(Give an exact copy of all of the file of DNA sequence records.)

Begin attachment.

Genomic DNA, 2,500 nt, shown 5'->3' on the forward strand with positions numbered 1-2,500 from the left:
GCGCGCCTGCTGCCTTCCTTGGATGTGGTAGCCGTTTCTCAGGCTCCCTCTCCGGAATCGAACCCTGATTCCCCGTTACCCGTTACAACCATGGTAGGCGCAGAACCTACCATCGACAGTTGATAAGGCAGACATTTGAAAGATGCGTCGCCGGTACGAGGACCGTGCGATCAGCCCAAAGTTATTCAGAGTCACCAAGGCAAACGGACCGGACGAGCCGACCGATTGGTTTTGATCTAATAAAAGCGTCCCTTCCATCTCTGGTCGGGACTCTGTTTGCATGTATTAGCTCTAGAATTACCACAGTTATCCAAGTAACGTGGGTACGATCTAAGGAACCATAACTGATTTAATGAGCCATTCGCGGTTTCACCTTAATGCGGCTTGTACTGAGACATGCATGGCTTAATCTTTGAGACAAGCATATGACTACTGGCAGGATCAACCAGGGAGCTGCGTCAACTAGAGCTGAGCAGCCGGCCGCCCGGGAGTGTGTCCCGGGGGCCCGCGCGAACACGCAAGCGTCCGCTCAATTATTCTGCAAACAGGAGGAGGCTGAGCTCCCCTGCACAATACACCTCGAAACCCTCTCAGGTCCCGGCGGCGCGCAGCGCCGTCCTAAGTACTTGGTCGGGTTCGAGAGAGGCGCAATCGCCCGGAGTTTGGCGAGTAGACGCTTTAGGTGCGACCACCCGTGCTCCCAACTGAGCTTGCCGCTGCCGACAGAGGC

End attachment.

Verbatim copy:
Genomic DNA, 2,500 nt, shown 5'->3' on the forward strand with positions numbered 1-2,500 from the left:
GCGCGCCTGCTGCCTTCCTTGGATGTGGTAGCCGTTTCTCAGGCTCCCTCTCCGGAATCGAACCCTGATTCCCCGTTACCCGTTACAACCATGGTAGGCGCAGAACCTACCATCGACAGTTGATAAGGCAGACATTTGAAAGATGCGTCGCCGGTACGAGGACCGTGCGATCAGCCCAAAGTTATTCAGAGTCACCAAGGCAAACGGACCGGACGAGCCGACCGATTGGTTTTGATCTAATAAAAGCGTCCCTTCCATCTCTGGTCGGGACTCTGTTTGCATGTATTAGCTCTAGAATTACCACAGTTATCCAAGTAACGTGGGTACGATCTAAGGAACCATAACTGATTTAATGAGCCATTCGCGGTTTCACCTTAATGCGGCTTGTACTGAGACATGCATGGCTTAATCTTTGAGACAAGCATATGACTACTGGCAGGATCAACCAGGGAGCTGCGTCAACTAGAGCTGAGCAGCCGGCCGCCCGGGAGTGTGTCCCGGGGGCCCGCGCGAACACGCAAGCGTCCGCTCAATTATTCTGCAAACAGGAGGAGGCTGAGCTCCCCTGCACAATACACCTCGAAACCCTCTCAGGTCCCGGCGGCGCGCAGCGCCGTCCTAAGTACTTGGTCGGGTTCGAGAGAGGCGCAATCGCCCGGAGTTTGGCGAGTAGACGCTTTAGGTGCGACCACCCGTGCTCCCAACTGAGCTTGCCGCTGCCGACAGAGGC